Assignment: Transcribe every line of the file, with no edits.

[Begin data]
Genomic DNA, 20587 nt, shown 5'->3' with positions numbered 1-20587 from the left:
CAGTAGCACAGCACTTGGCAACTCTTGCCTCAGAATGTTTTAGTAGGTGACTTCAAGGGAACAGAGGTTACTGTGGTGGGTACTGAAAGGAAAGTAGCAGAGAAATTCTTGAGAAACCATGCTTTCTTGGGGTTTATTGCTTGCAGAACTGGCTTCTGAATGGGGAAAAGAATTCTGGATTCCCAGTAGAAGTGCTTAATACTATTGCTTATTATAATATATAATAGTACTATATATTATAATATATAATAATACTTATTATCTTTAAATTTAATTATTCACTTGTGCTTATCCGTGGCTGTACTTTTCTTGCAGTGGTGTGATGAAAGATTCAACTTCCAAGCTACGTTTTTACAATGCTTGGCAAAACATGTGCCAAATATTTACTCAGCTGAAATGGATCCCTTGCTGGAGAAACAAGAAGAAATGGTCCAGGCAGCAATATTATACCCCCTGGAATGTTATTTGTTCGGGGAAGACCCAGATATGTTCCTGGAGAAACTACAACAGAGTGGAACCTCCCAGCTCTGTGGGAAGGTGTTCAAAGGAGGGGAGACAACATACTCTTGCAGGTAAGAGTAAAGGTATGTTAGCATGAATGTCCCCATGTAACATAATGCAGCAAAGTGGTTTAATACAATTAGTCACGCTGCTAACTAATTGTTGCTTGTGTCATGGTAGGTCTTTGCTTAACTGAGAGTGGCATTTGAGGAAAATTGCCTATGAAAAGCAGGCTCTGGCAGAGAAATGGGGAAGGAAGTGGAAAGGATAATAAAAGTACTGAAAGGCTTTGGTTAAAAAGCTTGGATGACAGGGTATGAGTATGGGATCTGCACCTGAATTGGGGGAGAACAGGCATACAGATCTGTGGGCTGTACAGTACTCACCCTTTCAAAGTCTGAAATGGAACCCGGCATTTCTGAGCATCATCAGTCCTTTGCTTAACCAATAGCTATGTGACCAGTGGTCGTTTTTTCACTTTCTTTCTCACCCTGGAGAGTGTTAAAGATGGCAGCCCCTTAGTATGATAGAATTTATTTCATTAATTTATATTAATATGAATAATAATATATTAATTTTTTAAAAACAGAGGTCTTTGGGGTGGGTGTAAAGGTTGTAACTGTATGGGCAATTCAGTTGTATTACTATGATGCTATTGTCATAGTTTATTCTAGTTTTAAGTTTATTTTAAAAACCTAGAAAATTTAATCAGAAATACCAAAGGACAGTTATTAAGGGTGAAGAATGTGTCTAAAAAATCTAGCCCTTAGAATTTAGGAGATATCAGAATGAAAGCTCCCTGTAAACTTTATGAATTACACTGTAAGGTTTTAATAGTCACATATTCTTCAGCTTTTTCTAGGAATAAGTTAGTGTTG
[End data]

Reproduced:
Genomic DNA, 20587 nt, shown 5'->3' with positions numbered 1-20587 from the left:
CAGTAGCACAGCACTTGGCAACTCTTGCCTCAGAATGTTTTAGTAGGTGACTTCAAGGGAACAGAGGTTACTGTGGTGGGTACTGAAAGGAAAGTAGCAGAGAAATTCTTGAGAAACCATGCTTTCTTGGGGTTTATTGCTTGCAGAACTGGCTTCTGAATGGGGAAAAGAATTCTGGATTCCCAGTAGAAGTGCTTAATACTATTGCTTATTATAATATATAATAGTACTATATATTATAATATATAATAATACTTATTATCTTTAAATTTAATTATTCACTTGTGCTTATCCGTGGCTGTACTTTTCTTGCAGTGGTGTGATGAAAGATTCAACTTCCAAGCTACGTTTTTACAATGCTTGGCAAAACATGTGCCAAATATTTACTCAGCTGAAATGGATCCCTTGCTGGAGAAACAAGAAGAAATGGTCCAGGCAGCAATATTATACCCCCTGGAATGTTATTTGTTCGGGGAAGACCCAGATATGTTCCTGGAGAAACTACAACAGAGTGGAACCTCCCAGCTCTGTGGGAAGGTGTTCAAAGGAGGGGAGACAACATACTCTTGCAGGTAAGAGTAAAGGTATGTTAGCATGAATGTCCCCATGTAACATAATGCAGCAAAGTGGTTTAATACAATTAGTCACGCTGCTAACTAATTGTTGCTTGTGTCATGGTAGGTCTTTGCTTAACTGAGAGTGGCATTTGAGGAAAATTGCCTATGAAAAGCAGGCTCTGGCAGAGAAATGGGGAAGGAAGTGGAAAGGATAATAAAAGTACTGAAAGGCTTTGGTTAAAAAGCTTGGATGACAGGGTATGAGTATGGGATCTGCACCTGAATTGGGGGAGAACAGGCATACAGATCTGTGGGCTGTACAGTACTCACCCTTTCAAAGTCTGAAATGGAACCCGGCATTTCTGAGCATCATCAGTCCTTTGCTTAACCAATAGCTATGTGACCAGTGGTCGTTTTTTCACTTTCTTTCTCACCCTGGAGAGTGTTAAAGATGGCAGCCCCTTAGTATGATAGAATTTATTTCATTAATTTATATTAATATGAATAATAATATATTAATTTTTTAAAAACAGAGGTCTTTGGGGTGGGTGTAAAGGTTGTAACTGTATGGGCAATTCAGTTGTATTACTATGATGCTATTGTCATAGTTTATTCTAGTTTTAAGTTTATTTTAAAAACCTAGAAAATTTAATCAGAAATACCAAAGGACAGTTATTAAGGGTGAAGAATGTGTCTAAAAAATCTAGCCCTTAGAATTTAGGAGATATCAGAATGAAAGCTCCCTGTAAACTTTATGAATTACACTGTAAGGTTTTAATAGTCACATATTCTTCAGCTTTTTCTAGGAATAAGTTAGTGTTG